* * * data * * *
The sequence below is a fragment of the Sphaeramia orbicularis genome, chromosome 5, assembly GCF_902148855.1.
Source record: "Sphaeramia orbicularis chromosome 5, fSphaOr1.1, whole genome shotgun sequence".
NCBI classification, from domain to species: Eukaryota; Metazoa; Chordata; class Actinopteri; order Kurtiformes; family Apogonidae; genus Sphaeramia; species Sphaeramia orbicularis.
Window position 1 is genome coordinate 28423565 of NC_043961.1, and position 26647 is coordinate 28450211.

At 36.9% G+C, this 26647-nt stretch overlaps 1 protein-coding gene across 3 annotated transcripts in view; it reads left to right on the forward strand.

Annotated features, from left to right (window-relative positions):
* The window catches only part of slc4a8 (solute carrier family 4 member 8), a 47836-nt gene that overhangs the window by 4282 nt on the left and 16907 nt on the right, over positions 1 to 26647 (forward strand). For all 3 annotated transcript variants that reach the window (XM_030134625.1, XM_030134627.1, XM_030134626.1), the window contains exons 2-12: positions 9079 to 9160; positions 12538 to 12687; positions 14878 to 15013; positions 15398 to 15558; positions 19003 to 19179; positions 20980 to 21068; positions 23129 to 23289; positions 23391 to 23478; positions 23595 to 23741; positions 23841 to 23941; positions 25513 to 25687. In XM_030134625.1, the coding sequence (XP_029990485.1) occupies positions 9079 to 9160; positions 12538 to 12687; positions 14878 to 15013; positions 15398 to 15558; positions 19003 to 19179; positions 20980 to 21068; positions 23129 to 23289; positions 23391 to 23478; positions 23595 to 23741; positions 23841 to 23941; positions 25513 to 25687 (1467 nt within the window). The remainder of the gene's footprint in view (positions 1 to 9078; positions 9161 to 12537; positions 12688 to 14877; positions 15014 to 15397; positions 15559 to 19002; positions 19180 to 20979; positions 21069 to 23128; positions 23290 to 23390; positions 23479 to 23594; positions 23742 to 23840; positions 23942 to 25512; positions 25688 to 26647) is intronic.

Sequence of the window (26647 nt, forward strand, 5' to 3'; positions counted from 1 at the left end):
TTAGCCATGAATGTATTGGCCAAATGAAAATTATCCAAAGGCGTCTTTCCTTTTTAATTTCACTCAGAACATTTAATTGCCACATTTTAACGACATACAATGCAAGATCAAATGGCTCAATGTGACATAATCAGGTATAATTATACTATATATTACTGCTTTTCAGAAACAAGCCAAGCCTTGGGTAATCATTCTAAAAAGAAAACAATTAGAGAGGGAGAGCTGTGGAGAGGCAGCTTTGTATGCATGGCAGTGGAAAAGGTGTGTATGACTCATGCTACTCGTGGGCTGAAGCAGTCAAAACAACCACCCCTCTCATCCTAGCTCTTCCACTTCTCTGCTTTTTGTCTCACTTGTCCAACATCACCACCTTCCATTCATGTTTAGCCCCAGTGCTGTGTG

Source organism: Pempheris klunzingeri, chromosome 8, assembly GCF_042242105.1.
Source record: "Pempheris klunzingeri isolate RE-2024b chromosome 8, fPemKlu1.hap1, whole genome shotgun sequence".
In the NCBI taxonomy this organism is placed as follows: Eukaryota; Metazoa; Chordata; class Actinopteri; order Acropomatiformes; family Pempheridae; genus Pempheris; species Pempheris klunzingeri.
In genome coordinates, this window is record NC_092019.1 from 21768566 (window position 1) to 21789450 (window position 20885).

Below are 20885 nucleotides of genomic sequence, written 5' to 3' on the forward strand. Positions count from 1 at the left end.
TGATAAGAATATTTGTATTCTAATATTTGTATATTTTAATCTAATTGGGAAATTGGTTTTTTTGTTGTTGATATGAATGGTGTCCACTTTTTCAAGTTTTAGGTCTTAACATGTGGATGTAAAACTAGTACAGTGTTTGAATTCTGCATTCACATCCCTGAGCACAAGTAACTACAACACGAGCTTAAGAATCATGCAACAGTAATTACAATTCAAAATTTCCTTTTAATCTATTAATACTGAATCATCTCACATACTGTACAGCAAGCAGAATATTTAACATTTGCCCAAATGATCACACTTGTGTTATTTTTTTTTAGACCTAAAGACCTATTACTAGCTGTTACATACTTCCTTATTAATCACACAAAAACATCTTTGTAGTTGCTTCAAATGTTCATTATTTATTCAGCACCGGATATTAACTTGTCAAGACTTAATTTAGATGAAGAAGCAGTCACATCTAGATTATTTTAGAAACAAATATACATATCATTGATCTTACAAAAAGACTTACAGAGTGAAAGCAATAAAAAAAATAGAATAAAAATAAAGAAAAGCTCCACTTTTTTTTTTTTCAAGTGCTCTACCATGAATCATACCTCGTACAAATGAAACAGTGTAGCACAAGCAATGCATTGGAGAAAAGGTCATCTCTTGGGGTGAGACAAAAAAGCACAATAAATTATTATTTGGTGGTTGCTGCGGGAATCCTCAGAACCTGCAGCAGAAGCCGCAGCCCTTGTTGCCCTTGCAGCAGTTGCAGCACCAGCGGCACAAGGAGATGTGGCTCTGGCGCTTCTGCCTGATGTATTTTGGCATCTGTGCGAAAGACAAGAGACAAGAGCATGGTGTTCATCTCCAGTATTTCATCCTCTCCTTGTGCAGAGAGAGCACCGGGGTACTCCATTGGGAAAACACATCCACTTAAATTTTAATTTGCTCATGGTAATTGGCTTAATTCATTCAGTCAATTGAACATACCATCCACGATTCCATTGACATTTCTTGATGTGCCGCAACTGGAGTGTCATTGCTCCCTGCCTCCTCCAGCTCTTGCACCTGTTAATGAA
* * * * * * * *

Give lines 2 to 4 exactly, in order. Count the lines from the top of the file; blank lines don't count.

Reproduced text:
Source record: "Sphaeramia orbicularis chromosome 5, fSphaOr1.1, whole genome shotgun sequence".
NCBI classification, from domain to species: Eukaryota; Metazoa; Chordata; class Actinopteri; order Kurtiformes; family Apogonidae; genus Sphaeramia; species Sphaeramia orbicularis.
Window position 1 is genome coordinate 28423565 of NC_043961.1, and position 26647 is coordinate 28450211.